Over the past decade, South Africa’s political leadership has increasingly framed international migration as a threat to national, physical and economic security. This has been accompanied by popular and political calls to strengthen border controls and increase enforcement through detention and deportation. This development will bring potential costs and benefits to the economy and real, direct costs to the taxpayer. At present, there is no publicly available financial information on South Africa’s expenditure on immigration enforcement and no estimates of the potential costs of increasing immigration control. This report constitutes an initial effort to estimate these costs. It finds that the costs to the South African state of enforcing its migration policy are largely unknown to the South African public and the state itself. Through an analysis of public records and budgets on the police, defence force, and other associated public bodies, this report suggests that direct expenditure on enforcing immigration is relatively modest as a percentage of GDP, or when compared with countries in Europe and North America. However, in absolute terms, the figures are high by African standards and not adequate to support a programme of action that can accomplish the government’s stated objectives. In part, this is because significant funds are spent (unsuccessfully) on defending the government for failure to comply with the law.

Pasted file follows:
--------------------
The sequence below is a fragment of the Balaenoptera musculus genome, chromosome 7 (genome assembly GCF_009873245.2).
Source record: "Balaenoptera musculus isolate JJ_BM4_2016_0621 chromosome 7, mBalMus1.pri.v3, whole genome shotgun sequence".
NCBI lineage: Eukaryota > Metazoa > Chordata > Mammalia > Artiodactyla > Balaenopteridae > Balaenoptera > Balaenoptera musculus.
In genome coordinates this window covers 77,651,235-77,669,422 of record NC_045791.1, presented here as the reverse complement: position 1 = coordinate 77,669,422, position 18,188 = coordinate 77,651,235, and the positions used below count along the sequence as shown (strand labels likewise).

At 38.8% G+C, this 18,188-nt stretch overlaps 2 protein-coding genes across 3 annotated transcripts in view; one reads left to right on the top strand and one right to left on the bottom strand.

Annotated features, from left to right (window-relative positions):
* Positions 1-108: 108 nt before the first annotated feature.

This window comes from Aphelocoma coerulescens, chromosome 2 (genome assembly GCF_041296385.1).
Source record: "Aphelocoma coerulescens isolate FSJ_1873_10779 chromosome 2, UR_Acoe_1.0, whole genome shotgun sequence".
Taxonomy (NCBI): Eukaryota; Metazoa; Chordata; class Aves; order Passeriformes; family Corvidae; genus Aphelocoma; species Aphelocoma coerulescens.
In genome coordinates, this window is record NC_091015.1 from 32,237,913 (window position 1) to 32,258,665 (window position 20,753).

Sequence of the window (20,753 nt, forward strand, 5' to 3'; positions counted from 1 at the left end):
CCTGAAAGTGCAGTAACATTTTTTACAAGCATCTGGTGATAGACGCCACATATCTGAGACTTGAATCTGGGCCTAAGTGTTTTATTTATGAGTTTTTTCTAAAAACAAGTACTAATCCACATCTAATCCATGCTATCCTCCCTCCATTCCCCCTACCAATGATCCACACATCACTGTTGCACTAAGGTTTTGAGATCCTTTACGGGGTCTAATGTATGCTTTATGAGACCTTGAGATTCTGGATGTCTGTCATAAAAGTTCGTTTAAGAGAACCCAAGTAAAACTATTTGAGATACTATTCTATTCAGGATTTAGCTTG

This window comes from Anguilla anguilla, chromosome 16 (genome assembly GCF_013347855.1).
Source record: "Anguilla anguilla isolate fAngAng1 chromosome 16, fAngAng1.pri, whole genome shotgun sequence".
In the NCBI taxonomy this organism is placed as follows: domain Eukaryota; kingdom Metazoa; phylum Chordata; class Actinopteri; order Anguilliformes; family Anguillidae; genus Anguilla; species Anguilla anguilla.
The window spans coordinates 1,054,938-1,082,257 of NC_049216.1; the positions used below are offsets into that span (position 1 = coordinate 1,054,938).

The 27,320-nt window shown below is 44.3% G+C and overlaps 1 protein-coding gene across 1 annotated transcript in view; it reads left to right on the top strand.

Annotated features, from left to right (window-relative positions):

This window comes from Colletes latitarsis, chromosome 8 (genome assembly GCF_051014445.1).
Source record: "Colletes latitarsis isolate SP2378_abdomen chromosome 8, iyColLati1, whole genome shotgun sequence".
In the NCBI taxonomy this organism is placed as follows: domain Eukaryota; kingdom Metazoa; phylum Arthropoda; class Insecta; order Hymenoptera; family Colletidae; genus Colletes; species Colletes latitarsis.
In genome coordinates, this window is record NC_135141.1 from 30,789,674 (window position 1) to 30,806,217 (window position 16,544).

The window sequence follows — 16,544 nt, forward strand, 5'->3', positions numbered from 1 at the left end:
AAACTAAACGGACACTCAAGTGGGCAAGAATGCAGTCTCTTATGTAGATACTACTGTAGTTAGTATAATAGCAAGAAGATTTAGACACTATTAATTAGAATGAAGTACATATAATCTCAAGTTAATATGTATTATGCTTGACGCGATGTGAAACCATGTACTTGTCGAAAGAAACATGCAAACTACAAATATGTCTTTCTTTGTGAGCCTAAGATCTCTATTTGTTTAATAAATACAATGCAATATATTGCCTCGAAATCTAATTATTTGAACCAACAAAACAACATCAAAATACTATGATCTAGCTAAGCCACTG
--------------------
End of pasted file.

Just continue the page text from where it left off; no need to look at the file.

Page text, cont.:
Mthembu-Salter, G.; Amit, R.; Gould, C.; Landau, L.B. Counting the Cost of Securitising South Africa&#8217;s Immigration Regime. Migrating out of Poverty RPC Working Paper 20. Migrating out of Poverty Consortium, University of Sussex, Brighton, UK (2014) 20 pp.